Sail Boat

Vanguard Indexing Guru Examines Fund Performance in Bear Market

Sail Boat

The financial media seems to love to take shots at indexing in bear markets, and now is obviously one of those times. The Wilshire 5000 index, the yardstick for the broad domestic stock market, is down a wrenching 16.60% for the year ending June 2002, according to Morningstar.

Many financial columnists have boldly declared that we are in a stock picker's market, and that investors who opt for index funds are doomed to underperform. The argument is that active managers can sidestep troubled stocks, while index funds must remain fully invested in a benchmark. Given the crisis of confidence in corporate America and the Enron and Worldcom record-breaking bankruptcies, this notion has some appeal, at least on the surface.

However, Vanguard index fund manager Gus Sauter has looked at fund performance data against relevant Standard & Poor's benchmarks, and the evidence indicates otherwise. The first comparison shown below is a short-term examination of how funds have performed against the appropriate index since the beginning of 2002 through May (five months).

-Reprinted from In The Vanguard, Summer 2002

Although this is a relatively short time frame, the numbers shown above appear to refute the argument that active managers can add value in a falling market.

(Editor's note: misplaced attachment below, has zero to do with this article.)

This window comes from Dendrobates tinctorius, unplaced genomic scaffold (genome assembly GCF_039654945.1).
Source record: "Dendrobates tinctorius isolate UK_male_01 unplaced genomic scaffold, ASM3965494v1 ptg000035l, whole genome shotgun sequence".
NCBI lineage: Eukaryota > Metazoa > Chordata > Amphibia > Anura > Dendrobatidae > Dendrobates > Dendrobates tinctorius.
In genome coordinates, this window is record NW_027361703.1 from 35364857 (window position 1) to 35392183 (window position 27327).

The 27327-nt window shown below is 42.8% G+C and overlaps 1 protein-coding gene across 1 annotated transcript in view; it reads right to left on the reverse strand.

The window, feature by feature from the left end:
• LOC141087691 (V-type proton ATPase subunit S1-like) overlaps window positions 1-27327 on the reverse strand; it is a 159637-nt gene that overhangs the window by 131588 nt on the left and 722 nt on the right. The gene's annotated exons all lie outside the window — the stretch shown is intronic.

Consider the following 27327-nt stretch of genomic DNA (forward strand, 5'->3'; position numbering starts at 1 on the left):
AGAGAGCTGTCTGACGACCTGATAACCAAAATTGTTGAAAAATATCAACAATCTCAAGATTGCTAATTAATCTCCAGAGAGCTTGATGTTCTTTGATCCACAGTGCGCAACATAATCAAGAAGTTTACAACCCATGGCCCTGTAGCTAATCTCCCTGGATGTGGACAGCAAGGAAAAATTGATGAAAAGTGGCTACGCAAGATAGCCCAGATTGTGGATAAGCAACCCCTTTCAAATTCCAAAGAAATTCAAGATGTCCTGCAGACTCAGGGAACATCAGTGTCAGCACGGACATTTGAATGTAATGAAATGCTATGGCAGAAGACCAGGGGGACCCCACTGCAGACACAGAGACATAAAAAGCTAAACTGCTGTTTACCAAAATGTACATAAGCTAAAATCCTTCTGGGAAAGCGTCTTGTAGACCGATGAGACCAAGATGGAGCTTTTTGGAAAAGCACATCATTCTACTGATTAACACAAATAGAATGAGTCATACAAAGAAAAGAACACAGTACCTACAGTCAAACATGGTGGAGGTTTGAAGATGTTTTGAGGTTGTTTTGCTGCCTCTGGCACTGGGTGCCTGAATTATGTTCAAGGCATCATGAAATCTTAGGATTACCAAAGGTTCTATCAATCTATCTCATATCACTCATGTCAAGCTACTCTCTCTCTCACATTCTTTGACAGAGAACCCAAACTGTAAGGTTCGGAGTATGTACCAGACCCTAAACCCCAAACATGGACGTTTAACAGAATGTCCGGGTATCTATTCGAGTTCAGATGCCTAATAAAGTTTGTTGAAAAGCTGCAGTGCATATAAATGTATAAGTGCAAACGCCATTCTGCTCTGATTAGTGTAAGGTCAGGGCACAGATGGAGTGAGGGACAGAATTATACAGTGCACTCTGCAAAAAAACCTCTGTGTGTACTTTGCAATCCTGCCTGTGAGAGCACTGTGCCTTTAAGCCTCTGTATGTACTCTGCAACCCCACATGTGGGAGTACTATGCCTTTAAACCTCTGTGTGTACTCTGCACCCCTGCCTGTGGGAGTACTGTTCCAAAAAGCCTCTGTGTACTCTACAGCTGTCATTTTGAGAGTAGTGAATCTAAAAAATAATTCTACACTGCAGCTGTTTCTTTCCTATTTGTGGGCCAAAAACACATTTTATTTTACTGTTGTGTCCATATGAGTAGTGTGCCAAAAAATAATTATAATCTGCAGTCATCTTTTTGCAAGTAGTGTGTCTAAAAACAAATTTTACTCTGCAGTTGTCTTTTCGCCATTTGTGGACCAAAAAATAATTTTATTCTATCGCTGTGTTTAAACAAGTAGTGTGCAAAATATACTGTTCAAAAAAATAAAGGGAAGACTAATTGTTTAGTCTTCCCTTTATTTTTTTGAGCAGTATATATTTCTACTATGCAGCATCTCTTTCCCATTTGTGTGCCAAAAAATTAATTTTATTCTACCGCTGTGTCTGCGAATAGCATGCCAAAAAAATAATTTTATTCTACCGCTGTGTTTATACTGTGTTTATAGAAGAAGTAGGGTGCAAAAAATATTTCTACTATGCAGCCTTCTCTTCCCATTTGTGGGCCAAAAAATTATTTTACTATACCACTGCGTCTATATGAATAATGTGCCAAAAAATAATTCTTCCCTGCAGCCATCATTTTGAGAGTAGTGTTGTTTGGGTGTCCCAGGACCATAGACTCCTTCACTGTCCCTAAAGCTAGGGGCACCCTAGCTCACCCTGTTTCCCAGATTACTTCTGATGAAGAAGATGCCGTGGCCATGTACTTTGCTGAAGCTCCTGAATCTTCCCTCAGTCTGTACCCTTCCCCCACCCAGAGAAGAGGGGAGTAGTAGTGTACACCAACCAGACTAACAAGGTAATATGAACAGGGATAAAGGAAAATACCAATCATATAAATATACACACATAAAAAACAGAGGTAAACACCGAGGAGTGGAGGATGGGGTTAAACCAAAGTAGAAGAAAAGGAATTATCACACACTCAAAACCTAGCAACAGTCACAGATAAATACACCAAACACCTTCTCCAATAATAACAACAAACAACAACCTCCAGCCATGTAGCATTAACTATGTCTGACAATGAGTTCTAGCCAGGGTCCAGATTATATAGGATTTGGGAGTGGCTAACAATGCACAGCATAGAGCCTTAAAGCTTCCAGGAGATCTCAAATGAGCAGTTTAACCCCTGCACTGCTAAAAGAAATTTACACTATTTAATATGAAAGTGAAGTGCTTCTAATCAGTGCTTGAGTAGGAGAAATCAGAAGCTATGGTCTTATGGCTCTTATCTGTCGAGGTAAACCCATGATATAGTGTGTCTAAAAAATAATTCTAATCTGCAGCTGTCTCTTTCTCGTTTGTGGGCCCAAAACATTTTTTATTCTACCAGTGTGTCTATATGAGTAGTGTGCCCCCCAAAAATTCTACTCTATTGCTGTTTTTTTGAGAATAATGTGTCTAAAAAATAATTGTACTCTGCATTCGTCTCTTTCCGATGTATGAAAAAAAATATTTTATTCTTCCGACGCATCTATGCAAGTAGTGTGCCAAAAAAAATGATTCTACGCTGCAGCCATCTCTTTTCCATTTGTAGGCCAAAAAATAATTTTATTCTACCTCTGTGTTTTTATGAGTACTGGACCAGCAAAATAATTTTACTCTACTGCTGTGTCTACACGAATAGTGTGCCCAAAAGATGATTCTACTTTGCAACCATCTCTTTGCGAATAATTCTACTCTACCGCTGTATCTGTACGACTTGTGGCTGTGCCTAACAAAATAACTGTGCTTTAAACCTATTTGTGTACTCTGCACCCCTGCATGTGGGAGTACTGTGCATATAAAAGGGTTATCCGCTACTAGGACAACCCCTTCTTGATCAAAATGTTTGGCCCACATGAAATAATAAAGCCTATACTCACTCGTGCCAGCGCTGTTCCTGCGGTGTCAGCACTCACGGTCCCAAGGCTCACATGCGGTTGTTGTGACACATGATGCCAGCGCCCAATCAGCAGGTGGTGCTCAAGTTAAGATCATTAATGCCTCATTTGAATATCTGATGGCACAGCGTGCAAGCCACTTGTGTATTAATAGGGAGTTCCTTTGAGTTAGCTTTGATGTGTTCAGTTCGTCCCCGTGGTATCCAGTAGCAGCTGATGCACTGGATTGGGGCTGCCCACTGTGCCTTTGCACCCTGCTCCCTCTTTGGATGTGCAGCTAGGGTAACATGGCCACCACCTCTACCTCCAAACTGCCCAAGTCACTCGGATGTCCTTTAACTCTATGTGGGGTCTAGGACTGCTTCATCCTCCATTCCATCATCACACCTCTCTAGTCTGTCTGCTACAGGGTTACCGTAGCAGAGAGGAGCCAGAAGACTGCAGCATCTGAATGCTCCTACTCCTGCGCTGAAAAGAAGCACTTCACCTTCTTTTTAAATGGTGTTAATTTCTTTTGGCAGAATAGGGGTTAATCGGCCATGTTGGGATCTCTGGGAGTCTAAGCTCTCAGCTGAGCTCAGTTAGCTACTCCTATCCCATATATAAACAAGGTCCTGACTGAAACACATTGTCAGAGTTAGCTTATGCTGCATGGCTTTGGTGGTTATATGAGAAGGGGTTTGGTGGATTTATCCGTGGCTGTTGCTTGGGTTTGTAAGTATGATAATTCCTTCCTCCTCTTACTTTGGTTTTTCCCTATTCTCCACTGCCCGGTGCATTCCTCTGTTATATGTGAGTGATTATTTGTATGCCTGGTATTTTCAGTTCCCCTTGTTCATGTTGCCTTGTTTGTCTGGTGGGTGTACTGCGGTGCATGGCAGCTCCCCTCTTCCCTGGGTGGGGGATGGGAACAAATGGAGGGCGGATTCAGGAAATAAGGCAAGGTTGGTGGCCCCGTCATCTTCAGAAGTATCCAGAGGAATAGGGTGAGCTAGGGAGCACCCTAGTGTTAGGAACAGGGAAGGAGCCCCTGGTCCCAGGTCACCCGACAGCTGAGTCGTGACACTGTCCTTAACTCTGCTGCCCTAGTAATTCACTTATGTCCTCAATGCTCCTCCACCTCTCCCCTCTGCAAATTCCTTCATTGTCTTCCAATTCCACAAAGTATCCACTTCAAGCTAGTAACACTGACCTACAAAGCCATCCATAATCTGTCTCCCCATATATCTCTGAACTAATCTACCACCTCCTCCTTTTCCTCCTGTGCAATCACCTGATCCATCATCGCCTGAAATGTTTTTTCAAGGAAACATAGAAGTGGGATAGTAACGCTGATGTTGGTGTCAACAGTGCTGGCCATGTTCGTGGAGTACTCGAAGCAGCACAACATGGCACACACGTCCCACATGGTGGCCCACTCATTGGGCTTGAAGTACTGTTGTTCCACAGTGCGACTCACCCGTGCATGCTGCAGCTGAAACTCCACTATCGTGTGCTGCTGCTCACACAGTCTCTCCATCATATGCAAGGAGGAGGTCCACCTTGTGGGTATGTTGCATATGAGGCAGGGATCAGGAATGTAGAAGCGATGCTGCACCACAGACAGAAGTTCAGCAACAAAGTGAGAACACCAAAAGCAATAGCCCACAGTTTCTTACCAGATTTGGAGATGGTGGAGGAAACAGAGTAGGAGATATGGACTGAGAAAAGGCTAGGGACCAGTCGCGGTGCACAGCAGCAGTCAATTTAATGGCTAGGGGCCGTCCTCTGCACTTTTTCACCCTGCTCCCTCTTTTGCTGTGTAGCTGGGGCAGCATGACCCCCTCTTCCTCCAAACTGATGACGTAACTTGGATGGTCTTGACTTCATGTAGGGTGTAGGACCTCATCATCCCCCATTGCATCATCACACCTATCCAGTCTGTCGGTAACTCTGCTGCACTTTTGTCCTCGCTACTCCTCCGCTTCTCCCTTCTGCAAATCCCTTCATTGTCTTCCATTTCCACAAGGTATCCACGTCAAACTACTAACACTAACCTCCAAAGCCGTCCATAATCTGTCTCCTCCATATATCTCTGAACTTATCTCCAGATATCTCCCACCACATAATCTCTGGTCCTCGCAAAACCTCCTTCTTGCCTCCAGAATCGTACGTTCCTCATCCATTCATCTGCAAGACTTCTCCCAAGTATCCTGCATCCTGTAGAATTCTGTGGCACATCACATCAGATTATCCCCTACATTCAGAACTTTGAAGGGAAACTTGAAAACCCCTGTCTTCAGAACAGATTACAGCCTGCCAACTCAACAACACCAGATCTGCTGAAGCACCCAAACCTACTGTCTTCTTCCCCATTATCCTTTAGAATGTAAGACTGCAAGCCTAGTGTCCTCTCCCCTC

Next, Sauter did the same comparison but stretched the time frame out to five years ending May 2002. Given the strength of index funds over long time periods, the results below should come as no surprise.

-Reprinted from In The Vanguard, Summer 2002

The numbers clearly show that active funds have a tough time besting their relevant benchmark over short- and long-term periods. However, Sauter says indexers shouldn't get too caught up in the active versus passive debate.

"While these comparative results are useful in putting performance into perspective, they also unfortunately foster a horse-race mentality of investing, focusing on which steed - active or passive - will win the race," wrote Sauter in his commentary. "The point of an index fund is not to beat anything. The point is to give you diversified exposure to the entire market (or a specific part of the market) and to capture an extremely high percentage of the returns of that market in a very tax-efficient fashion."

Sauter's analysis underscores a subtle point. Indexing may seem like a surefire path to mediocrity, but an amazing number of active funds struggle to beat "mediocre" returns. There are two main reasons for this: active funds are handicapped with higher fees and taxes due to increased turnover. Anyone who makes the claim that indexing is an outdated fad should at least take a gander at the performance numbers.

Finally, financial columnists who list top-performing funds as evidence that indexing doesn't work are doing investors a disservice. Some active funds will always beat the indexes, but finding them in advance is another matter entirely.


  • "Proper Perspective On The Passive Approach." George U. Sauter. In The Vanguard, Summer 2002.